Kaplan-Meier analysis is a widely used method to generate and analyze survival-time data. It is available in Excel using the XLSTAT statistical software.
What is Kaplan-Meier analysis
The Kaplan-Meier method, also called product-limit analysis, belongs to the descriptive methods of survival analysis, as does life table analysis. The life table analysis method was developed first, but the Kaplan-Meier method has been shown to be superior in many cases.
Kaplan-Meier analysis allows you to quickly obtain a population survival curve and essential statistics such as the median survival time. Kaplan-Meier analysis, which main result is the Kaplan-Meier table, is based on irregular time intervals, contrary to the life table analysis, where the time intervals are regular.
Use of Kaplan-Meier analysis
Kaplan-Meier analysis is used to analyze how a given population evolves with time. This technique is mostly applied to survival data and product quality data. There are three main reasons why a population of individuals or products may evolve: some individuals die (products fail), some other go out of the surveyed population because they get healed (repaired) or because their trace is lost (individuals move from location, the study is terminated, among other reasons). The first type of data is usually called failure data, or event data, while the second is called censored data.
The Kaplan-Meier analysis allows you to compare populations, through their survival curves. For example, it can be of interest to compare the survival times of two samples of the same product produced in two different locations. Tests can be performed to check if the survival curves have arisen from identical survival functions. These results can later be used to model the survival curves and to predict probabilities of failure.
Censoring data for Kaplan-Meier analysis
Types of censoring
There are several types of censoring of survival data:
- Left censoring: when an event is reported at time t=t(i), we know that the event occurred at t * t(i).
- Right censoring: when an event is reported at time t=t(i), we know that the event occurred at t * t(i), if it ever occurred.
- Interval censoring: when an event is reported at time t=t(i), we know that the event occurred during [t(i-1); t(i)].
- Exact censoring: when an event is reported at time t=t(i), we know that the event occurred exactly at t=t(i).
The Kaplan-Meier method requires that the observations are independent. Second, the censoring must be independent: if you consider two random individuals in the study at time t-1, if one of the individuals is censored at time t, and if the other survives, then both must have equal chances to survive at time t. There are four different types of independent censoring:
- Simple type I: all individuals are censored at the same time or equivalently individuals are followed during a fixed time interval.
- Progressive type I: all individuals are censored at the same date (for example, when the study terminates).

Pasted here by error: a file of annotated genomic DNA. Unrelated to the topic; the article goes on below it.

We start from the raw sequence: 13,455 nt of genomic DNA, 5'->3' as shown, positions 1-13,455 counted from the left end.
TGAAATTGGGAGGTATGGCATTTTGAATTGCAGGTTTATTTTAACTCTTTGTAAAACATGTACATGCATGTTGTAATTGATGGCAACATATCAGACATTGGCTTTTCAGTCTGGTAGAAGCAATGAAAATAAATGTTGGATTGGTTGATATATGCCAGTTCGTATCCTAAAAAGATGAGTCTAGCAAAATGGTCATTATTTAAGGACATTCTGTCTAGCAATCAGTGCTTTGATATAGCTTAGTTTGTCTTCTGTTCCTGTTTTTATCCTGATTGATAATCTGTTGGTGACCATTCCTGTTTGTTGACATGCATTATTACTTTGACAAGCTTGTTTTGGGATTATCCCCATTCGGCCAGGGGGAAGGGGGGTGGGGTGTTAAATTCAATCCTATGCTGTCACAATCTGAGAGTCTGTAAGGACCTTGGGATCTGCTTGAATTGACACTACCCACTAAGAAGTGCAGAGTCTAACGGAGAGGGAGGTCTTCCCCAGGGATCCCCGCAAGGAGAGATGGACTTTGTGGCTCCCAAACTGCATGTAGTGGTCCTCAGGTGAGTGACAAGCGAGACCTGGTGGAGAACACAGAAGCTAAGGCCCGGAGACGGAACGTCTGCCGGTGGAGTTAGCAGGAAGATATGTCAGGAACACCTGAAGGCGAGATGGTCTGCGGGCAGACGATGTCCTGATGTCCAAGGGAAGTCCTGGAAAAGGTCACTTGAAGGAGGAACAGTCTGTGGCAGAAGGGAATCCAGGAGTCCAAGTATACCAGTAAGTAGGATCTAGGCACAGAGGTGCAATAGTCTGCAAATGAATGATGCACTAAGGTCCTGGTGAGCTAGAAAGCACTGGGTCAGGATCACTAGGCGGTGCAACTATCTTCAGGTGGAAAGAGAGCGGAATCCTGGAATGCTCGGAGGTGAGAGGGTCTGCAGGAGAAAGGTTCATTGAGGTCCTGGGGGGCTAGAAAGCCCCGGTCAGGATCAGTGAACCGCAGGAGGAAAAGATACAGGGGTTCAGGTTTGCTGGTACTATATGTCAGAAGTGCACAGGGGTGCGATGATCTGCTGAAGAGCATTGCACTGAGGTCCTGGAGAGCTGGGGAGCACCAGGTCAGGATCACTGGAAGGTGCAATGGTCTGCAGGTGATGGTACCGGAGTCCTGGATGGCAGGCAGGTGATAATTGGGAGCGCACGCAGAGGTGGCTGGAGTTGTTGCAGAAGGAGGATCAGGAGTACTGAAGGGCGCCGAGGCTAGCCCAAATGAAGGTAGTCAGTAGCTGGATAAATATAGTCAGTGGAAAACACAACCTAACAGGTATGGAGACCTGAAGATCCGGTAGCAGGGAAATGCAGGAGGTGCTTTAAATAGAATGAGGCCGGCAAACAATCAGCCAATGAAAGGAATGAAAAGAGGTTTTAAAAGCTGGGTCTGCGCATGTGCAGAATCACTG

- Type II: the study is continued until n events have been recorded.
- Random: the time when a censoring occurs is independent of the survival time.
Results for the Kaplan-Meier analysis in XLSTAT
This table displays the various results obtained from the analysis, including:
- Interval start lime: lower bound of the time interval.
- At risk: number of individuals that were at risk.
- Events: number of events recorded.
- Censored: number of censored data recorded.
- Proportion failed: proportion of individuals who "failed" (the event did occur).
- Survival rate: proportion of individuals who "survived" (the event did not occur).
- Survival distribution function (SDF): Probability of an individual to survive until at least the time of interest. Also called cumulative survival distribution function, or survival curve.
- Survival distribution function standard error.
- Survival distribution function confidence interval.
Mean and Median residual lifetime
Mean and Median residual lifetime are computed and displayed into two tables.
- A first table displays the mean residual lifetime, the standard error, and a confidence range.
- A second table displays statistics (estimator, and confidence range) for the 3 quartiles including the median residual lifetime (50%). The median residual lifetime is one of the key results of the Kaplan-Meier analysis as it allows to evaluate the time remaining for half of the population to "fail".
Confidence interval for the Kaplan-Meier analysis function
Computing confidence intervals for the survival function can be done using three different methods:
- Greenwood’s method
- Exponential Greenwood’s method
- Log-transformed method
These three approaches give similar results, but the last ones will be preferred when samples are small.
Charts for Kaplan-Meier analysis
XLSTAT offers the following charts:
- Survival distribution function (SDF)
- -Log(SDF) corresponding to the –Log() of the survival distribution function (SDF).
- Log(-Log(SDF)) corresponding to the Log(–Log()) of the survival distribution function.
It is also possible to identify on the charts the times when censored data have been recorded.
Test of equality of the survival functions
It is possible to compute a test of equality of the survival functions with three different tests:
- the Log-rank test,
- the Wilcoxon test,
- and the Tarone Ware test.
These tests are based on a Chi-square distribution. The lower the corresponding p-value, the more significant the differences between the groups.